Fight the Power

Camille Billops has used her art and her influence to speak out on behalf of those made invisible within the context of their times. In 1968, she was a member of the group that protested the Whitney Museum of American Art’s exclusion of black artists from an exhibition, The 1930s: Painting and Sculpture in America.

Billops took an active part in the Black Emergency Culture Coalition’s (BECC) fight to incorporate the work of black artists in the major museums in New York, as well as the organization’s programs to teach prison inmates drawing, painting, ceramics and writing. Most importantly, today, she continues to advocate for people of color and women to gain their full rights as human beings.

Image: Benny Andrews and Rudolph Baranik, Attica Book (New York: 1978)

Faith Ringgold, "The United States of Attica: founded by the American people on September 13, 1971 at Attica Prison, N.Y. where 42 men gave their lives in an heroic struggle for freedom," April 15, 1972.

On September 9, 1971, inmates took over New York’s Attica State prison in a non-violent protest against the inhumane conditions and treatment they were made to live under. Four days later, after failed negotiations between the inmates and corrections officials, the National Guard and state police stormed the facility. In the erupting melee of indiscriminate shooting, 89 people were injured and 42 killed, of which 30 were inmates and 12 were hostages.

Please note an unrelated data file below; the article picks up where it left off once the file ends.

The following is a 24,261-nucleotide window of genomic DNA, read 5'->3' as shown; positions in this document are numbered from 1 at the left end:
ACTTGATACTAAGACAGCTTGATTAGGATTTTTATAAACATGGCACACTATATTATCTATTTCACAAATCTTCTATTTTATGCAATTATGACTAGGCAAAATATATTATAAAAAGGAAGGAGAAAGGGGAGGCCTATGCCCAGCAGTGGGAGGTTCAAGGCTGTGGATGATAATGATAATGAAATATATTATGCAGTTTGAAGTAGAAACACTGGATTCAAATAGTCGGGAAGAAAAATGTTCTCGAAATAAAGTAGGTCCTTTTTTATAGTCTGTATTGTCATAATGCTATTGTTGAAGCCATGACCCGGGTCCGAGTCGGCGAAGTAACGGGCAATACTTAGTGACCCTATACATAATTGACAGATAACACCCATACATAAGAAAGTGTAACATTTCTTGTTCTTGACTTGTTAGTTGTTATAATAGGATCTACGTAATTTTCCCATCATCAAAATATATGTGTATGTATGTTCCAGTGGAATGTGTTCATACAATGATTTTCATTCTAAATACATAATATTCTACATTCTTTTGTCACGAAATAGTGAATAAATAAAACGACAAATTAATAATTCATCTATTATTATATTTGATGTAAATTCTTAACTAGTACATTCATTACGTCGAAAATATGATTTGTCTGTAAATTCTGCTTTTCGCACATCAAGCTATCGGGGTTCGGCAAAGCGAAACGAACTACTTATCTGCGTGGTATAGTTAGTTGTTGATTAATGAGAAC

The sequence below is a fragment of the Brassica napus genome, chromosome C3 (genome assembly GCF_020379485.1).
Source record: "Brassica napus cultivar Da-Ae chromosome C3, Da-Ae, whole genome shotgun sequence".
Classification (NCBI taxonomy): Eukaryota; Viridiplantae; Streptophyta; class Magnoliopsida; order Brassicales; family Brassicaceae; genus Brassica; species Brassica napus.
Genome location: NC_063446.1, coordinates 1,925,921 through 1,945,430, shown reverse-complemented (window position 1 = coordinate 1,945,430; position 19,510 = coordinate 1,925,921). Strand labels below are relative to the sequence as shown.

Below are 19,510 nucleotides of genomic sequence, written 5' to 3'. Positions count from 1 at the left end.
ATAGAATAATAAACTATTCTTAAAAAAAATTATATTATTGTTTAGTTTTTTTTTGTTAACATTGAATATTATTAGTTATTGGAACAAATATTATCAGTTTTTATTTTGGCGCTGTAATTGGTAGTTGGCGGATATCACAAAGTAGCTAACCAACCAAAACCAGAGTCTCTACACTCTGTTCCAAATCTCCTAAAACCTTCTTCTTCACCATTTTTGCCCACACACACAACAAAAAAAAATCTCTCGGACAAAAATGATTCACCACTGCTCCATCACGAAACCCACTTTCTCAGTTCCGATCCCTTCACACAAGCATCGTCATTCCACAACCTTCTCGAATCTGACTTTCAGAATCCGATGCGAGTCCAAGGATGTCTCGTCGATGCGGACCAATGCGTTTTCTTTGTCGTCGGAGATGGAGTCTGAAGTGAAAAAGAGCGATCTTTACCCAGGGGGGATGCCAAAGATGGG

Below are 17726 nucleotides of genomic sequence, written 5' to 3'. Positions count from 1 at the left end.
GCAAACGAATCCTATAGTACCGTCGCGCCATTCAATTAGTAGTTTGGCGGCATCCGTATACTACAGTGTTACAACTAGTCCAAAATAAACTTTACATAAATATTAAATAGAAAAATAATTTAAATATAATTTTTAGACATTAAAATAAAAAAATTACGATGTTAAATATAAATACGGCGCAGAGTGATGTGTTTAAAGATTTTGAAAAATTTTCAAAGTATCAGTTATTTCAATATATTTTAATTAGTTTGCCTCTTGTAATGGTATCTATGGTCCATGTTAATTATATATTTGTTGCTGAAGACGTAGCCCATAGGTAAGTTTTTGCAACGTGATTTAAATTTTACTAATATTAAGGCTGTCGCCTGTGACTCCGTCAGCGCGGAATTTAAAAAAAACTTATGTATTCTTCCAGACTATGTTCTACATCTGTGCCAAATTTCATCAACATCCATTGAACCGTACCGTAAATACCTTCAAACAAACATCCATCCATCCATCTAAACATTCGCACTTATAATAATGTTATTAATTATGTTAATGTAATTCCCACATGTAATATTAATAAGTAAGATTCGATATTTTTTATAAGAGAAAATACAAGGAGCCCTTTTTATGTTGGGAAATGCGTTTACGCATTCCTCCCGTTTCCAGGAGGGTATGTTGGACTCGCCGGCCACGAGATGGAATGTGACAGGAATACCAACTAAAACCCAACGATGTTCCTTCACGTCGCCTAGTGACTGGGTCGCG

In response to the brutal massacre of inmates protesting the conditions of their incarceration at Attica State Prison, Faith Ringgold created this map to account for the history of brutalization in North America since before the United States was established. The poster also invites spectators to participate in a communal act of remembering and recording other acts of violence across America.

Benny Andrews and Rudolph Baranik, Attica Book (New York: 1978)

The Attica prison massacre enraged New York artists and provided the impetus behind the creation of art as a form of protest against the destruction of human life. In response to the brutal killings, the BECC organized to help support the Attica Brothers Legal Defense Fund. Camille Billops’ contribution was a ceramic piece, representing the mangled bodies of those killed in the hellfire of bullets in the prison.

Attica Book order form
Thomas P. F. Hoving, [i]Harlem on My Mind: Cultural Capital of Black America, 1900-1968[/] (New York: Random House, 1968)

The BECC protested the "Harlem On My Mind" exhibition at the Metropolitan Museum of Art as well. At issue was the rejection of the black community suggestions about how it wanted to be represented, and the decision to display Harlem’s African American community through oversized photographs. Ironically, the exhibition excluded the art of major black artists who lived and worked in Harlem.